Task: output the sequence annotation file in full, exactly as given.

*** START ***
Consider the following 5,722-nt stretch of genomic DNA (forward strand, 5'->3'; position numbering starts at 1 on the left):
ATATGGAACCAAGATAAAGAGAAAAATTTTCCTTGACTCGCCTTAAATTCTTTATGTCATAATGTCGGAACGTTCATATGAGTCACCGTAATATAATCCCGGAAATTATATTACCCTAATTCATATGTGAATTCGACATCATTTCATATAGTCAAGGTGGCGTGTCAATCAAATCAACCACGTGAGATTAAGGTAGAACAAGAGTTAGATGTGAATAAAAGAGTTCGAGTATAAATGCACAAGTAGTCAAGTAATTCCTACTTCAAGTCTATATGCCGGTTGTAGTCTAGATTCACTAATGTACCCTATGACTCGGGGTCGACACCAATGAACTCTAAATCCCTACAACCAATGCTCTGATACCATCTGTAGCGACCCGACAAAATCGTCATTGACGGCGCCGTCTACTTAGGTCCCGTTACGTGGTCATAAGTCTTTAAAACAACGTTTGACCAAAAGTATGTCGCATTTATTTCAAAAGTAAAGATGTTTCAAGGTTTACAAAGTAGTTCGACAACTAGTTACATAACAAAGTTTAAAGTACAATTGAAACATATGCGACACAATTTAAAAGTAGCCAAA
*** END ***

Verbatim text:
Consider the following 5,722-nt stretch of genomic DNA (forward strand, 5'->3'; position numbering starts at 1 on the left):
ATATGGAACCAAGATAAAGAGAAAAATTTTCCTTGACTCGCCTTAAATTCTTTATGTCATAATGTCGGAACGTTCATATGAGTCACCGTAATATAATCCCGGAAATTATATTACCCTAATTCATATGTGAATTCGACATCATTTCATATAGTCAAGGTGGCGTGTCAATCAAATCAACCACGTGAGATTAAGGTAGAACAAGAGTTAGATGTGAATAAAAGAGTTCGAGTATAAATGCACAAGTAGTCAAGTAATTCCTACTTCAAGTCTATATGCCGGTTGTAGTCTAGATTCACTAATGTACCCTATGACTCGGGGTCGACACCAATGAACTCTAAATCCCTACAACCAATGCTCTGATACCATCTGTAGCGACCCGACAAAATCGTCATTGACGGCGCCGTCTACTTAGGTCCCGTTACGTGGTCATAAGTCTTTAAAACAACGTTTGACCAAAAGTATGTCGCATTTATTTCAAAAGTAAAGATGTTTCAAGGTTTACAAAGTAGTTCGACAACTAGTTACATAACAAAGTTTAAAGTACAATTGAAACATATGCGACACAATTTAAAAGTAGCCAAA